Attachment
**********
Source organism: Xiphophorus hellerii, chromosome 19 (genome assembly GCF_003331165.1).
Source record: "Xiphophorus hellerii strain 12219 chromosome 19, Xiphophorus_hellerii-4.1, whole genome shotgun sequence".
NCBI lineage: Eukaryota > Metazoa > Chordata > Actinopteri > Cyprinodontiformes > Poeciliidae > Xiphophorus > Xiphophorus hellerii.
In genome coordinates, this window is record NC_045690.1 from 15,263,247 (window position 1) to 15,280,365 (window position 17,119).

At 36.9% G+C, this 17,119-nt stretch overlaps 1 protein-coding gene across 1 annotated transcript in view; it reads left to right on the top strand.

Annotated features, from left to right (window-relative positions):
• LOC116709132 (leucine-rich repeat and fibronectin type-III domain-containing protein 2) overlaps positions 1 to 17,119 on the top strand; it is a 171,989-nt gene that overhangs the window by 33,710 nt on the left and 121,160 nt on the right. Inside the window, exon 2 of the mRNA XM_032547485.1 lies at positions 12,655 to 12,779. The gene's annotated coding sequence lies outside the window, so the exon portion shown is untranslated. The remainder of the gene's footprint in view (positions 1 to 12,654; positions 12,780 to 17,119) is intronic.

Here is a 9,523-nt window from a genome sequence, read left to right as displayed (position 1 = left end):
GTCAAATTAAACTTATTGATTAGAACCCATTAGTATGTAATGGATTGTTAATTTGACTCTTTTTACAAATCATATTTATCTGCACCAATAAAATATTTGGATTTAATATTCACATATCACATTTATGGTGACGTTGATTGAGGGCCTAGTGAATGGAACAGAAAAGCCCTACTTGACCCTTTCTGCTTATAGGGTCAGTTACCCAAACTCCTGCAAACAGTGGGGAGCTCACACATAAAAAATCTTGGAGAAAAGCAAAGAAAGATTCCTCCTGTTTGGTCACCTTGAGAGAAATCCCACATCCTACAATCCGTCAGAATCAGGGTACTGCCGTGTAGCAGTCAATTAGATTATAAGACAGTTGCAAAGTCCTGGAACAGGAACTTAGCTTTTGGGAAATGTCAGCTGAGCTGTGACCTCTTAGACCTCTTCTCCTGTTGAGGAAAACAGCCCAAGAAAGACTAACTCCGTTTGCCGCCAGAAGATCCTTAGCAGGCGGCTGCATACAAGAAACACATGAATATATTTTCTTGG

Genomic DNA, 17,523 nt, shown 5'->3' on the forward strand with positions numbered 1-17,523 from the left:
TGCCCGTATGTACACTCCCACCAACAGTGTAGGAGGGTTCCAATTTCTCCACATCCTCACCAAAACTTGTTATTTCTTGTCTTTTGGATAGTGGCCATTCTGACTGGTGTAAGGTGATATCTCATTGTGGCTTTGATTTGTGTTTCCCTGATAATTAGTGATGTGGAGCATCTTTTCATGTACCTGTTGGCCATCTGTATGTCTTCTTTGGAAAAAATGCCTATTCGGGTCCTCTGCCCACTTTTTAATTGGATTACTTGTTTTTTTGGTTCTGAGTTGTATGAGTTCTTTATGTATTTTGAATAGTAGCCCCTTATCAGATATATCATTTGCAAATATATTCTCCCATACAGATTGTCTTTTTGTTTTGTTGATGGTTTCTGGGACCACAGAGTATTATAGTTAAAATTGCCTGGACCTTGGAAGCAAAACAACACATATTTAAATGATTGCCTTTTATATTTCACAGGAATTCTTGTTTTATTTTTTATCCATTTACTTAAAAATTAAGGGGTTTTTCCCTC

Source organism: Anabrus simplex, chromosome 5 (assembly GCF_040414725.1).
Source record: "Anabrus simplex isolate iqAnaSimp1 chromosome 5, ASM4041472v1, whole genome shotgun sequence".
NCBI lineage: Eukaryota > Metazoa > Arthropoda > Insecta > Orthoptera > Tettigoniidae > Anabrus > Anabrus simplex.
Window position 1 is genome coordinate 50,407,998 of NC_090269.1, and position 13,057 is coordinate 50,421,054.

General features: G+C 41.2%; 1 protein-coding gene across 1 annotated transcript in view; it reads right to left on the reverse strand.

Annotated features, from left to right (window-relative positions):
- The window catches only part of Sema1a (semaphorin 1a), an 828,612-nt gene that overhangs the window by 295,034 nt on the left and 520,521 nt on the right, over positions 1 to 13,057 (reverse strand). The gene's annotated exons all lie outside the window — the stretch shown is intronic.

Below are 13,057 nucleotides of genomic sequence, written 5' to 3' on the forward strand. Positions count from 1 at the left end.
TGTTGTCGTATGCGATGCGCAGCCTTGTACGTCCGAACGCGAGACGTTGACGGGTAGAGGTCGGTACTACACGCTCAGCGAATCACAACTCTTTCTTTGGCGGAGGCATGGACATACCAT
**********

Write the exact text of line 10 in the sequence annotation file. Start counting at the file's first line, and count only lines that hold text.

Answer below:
Genomic DNA, 17,523 nt, shown 5'->3' on the forward strand with positions numbered 1-17,523 from the left: